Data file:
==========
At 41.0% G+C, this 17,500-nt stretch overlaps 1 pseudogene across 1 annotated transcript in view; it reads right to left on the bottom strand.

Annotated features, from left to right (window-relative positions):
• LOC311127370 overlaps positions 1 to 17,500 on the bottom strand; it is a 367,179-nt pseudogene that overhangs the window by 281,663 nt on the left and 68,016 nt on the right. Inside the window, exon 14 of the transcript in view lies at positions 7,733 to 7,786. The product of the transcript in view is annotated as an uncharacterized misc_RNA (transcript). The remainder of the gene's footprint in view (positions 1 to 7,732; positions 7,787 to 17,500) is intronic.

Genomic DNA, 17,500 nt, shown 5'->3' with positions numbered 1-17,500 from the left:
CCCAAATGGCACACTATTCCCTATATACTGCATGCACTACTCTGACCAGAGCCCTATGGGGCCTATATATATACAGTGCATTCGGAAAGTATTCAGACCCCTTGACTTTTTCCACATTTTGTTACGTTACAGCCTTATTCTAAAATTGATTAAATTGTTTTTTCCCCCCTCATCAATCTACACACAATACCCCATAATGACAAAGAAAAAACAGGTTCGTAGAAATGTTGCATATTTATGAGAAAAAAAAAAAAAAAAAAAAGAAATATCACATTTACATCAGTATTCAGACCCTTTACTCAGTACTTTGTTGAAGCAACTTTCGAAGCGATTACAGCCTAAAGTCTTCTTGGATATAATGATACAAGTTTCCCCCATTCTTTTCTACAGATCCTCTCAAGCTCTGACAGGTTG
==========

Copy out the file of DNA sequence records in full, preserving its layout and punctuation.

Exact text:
At 41.0% G+C, this 17,500-nt stretch overlaps 1 pseudogene across 1 annotated transcript in view; it reads right to left on the bottom strand.

Annotated features, from left to right (window-relative positions):
• LOC311127370 overlaps positions 1 to 17,500 on the bottom strand; it is a 367,179-nt pseudogene that overhangs the window by 281,663 nt on the left and 68,016 nt on the right. Inside the window, exon 14 of the transcript in view lies at positions 7,733 to 7,786. The product of the transcript in view is annotated as an uncharacterized misc_RNA (transcript). The remainder of the gene's footprint in view (positions 1 to 7,732; positions 7,787 to 17,500) is intronic.

Genomic DNA, 17,500 nt, shown 5'->3' with positions numbered 1-17,500 from the left:
CCCAAATGGCACACTATTCCCTATATACTGCATGCACTACTCTGACCAGAGCCCTATGGGGCCTATATATATACAGTGCATTCGGAAAGTATTCAGACCCCTTGACTTTTTCCACATTTTGTTACGTTACAGCCTTATTCTAAAATTGATTAAATTGTTTTTTCCCCCCTCATCAATCTACACACAATACCCCATAATGACAAAGAAAAAACAGGTTCGTAGAAATGTTGCATATTTATGAGAAAAAAAAAAAAAAAAAAAAGAAATATCACATTTACATCAGTATTCAGACCCTTTACTCAGTACTTTGTTGAAGCAACTTTCGAAGCGATTACAGCCTAAAGTCTTCTTGGATATAATGATACAAGTTTCCCCCATTCTTTTCTACAGATCCTCTCAAGCTCTGACAGGTTG